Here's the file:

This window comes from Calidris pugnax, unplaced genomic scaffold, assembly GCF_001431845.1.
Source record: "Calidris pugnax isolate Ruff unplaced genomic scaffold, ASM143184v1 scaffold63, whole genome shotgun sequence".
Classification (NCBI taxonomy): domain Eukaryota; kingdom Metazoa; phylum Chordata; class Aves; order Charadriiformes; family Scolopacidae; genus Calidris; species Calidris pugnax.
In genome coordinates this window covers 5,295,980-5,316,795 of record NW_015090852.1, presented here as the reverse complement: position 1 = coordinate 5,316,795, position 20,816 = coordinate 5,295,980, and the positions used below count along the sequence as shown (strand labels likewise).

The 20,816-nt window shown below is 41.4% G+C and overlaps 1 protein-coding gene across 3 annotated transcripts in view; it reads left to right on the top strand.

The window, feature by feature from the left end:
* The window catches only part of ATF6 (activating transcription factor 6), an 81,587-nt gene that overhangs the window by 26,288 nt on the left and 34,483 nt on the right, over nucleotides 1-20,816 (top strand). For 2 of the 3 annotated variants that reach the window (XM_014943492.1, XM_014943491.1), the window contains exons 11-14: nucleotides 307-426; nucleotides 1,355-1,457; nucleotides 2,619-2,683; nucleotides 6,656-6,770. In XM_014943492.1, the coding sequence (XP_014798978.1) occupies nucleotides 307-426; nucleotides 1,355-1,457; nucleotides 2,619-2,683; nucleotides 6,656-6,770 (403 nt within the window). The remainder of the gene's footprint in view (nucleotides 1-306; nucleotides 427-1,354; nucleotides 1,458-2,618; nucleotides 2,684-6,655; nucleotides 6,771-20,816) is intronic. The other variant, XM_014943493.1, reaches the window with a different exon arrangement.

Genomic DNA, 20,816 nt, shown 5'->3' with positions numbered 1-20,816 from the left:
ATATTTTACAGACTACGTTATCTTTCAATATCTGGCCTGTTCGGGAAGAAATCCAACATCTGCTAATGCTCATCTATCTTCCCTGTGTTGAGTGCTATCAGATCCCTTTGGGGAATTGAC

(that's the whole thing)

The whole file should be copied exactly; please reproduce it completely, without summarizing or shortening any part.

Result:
This window comes from Calidris pugnax, unplaced genomic scaffold, assembly GCF_001431845.1.
Source record: "Calidris pugnax isolate Ruff unplaced genomic scaffold, ASM143184v1 scaffold63, whole genome shotgun sequence".
Classification (NCBI taxonomy): domain Eukaryota; kingdom Metazoa; phylum Chordata; class Aves; order Charadriiformes; family Scolopacidae; genus Calidris; species Calidris pugnax.
In genome coordinates this window covers 5,295,980-5,316,795 of record NW_015090852.1, presented here as the reverse complement: position 1 = coordinate 5,316,795, position 20,816 = coordinate 5,295,980, and the positions used below count along the sequence as shown (strand labels likewise).

The 20,816-nt window shown below is 41.4% G+C and overlaps 1 protein-coding gene across 3 annotated transcripts in view; it reads left to right on the top strand.

The window, feature by feature from the left end:
* The window catches only part of ATF6 (activating transcription factor 6), an 81,587-nt gene that overhangs the window by 26,288 nt on the left and 34,483 nt on the right, over nucleotides 1-20,816 (top strand). For 2 of the 3 annotated variants that reach the window (XM_014943492.1, XM_014943491.1), the window contains exons 11-14: nucleotides 307-426; nucleotides 1,355-1,457; nucleotides 2,619-2,683; nucleotides 6,656-6,770. In XM_014943492.1, the coding sequence (XP_014798978.1) occupies nucleotides 307-426; nucleotides 1,355-1,457; nucleotides 2,619-2,683; nucleotides 6,656-6,770 (403 nt within the window). The remainder of the gene's footprint in view (nucleotides 1-306; nucleotides 427-1,354; nucleotides 1,458-2,618; nucleotides 2,684-6,655; nucleotides 6,771-20,816) is intronic. The other variant, XM_014943493.1, reaches the window with a different exon arrangement.

Genomic DNA, 20,816 nt, shown 5'->3' with positions numbered 1-20,816 from the left:
ATATTTTACAGACTACGTTATCTTTCAATATCTGGCCTGTTCGGGAAGAAATCCAACATCTGCTAATGCTCATCTATCTTCCCTGTGTTGAGTGCTATCAGATCCCTTTGGGGAATTGAC